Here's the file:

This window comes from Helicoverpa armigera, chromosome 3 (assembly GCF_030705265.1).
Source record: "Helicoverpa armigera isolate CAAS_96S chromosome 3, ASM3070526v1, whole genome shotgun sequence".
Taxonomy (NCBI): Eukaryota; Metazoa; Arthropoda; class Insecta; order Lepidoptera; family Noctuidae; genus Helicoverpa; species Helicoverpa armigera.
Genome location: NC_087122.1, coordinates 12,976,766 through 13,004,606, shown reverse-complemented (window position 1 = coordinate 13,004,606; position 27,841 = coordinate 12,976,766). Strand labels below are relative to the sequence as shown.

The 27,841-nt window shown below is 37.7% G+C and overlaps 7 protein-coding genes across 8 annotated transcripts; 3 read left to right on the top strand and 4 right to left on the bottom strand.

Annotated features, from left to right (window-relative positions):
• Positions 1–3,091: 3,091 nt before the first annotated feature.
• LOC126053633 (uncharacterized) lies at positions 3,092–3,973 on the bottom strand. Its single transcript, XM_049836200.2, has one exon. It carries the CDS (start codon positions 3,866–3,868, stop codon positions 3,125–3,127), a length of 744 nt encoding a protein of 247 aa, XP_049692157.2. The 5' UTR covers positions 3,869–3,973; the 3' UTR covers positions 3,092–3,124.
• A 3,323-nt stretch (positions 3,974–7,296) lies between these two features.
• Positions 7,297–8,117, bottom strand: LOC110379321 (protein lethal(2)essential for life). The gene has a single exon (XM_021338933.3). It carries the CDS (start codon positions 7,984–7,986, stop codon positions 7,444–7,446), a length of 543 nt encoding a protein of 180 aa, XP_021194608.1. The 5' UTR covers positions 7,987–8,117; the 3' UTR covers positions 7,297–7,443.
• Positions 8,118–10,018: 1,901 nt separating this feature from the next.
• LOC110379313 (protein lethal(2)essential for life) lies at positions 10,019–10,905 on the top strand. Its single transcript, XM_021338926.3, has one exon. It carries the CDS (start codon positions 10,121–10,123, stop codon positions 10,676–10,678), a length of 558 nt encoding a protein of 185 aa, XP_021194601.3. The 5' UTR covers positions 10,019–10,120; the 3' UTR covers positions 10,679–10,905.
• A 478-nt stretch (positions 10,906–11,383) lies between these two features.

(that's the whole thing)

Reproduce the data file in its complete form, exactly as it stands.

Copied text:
This window comes from Helicoverpa armigera, chromosome 3 (assembly GCF_030705265.1).
Source record: "Helicoverpa armigera isolate CAAS_96S chromosome 3, ASM3070526v1, whole genome shotgun sequence".
Taxonomy (NCBI): Eukaryota; Metazoa; Arthropoda; class Insecta; order Lepidoptera; family Noctuidae; genus Helicoverpa; species Helicoverpa armigera.
Genome location: NC_087122.1, coordinates 12,976,766 through 13,004,606, shown reverse-complemented (window position 1 = coordinate 13,004,606; position 27,841 = coordinate 12,976,766). Strand labels below are relative to the sequence as shown.

The 27,841-nt window shown below is 37.7% G+C and overlaps 7 protein-coding genes across 8 annotated transcripts; 3 read left to right on the top strand and 4 right to left on the bottom strand.

Annotated features, from left to right (window-relative positions):
• Positions 1–3,091: 3,091 nt before the first annotated feature.
• LOC126053633 (uncharacterized) lies at positions 3,092–3,973 on the bottom strand. Its single transcript, XM_049836200.2, has one exon. It carries the CDS (start codon positions 3,866–3,868, stop codon positions 3,125–3,127), a length of 744 nt encoding a protein of 247 aa, XP_049692157.2. The 5' UTR covers positions 3,869–3,973; the 3' UTR covers positions 3,092–3,124.
• A 3,323-nt stretch (positions 3,974–7,296) lies between these two features.
• Positions 7,297–8,117, bottom strand: LOC110379321 (protein lethal(2)essential for life). The gene has a single exon (XM_021338933.3). It carries the CDS (start codon positions 7,984–7,986, stop codon positions 7,444–7,446), a length of 543 nt encoding a protein of 180 aa, XP_021194608.1. The 5' UTR covers positions 7,987–8,117; the 3' UTR covers positions 7,297–7,443.
• Positions 8,118–10,018: 1,901 nt separating this feature from the next.
• LOC110379313 (protein lethal(2)essential for life) lies at positions 10,019–10,905 on the top strand. Its single transcript, XM_021338926.3, has one exon. It carries the CDS (start codon positions 10,121–10,123, stop codon positions 10,676–10,678), a length of 558 nt encoding a protein of 185 aa, XP_021194601.3. The 5' UTR covers positions 10,019–10,120; the 3' UTR covers positions 10,679–10,905.
• A 478-nt stretch (positions 10,906–11,383) lies between these two features.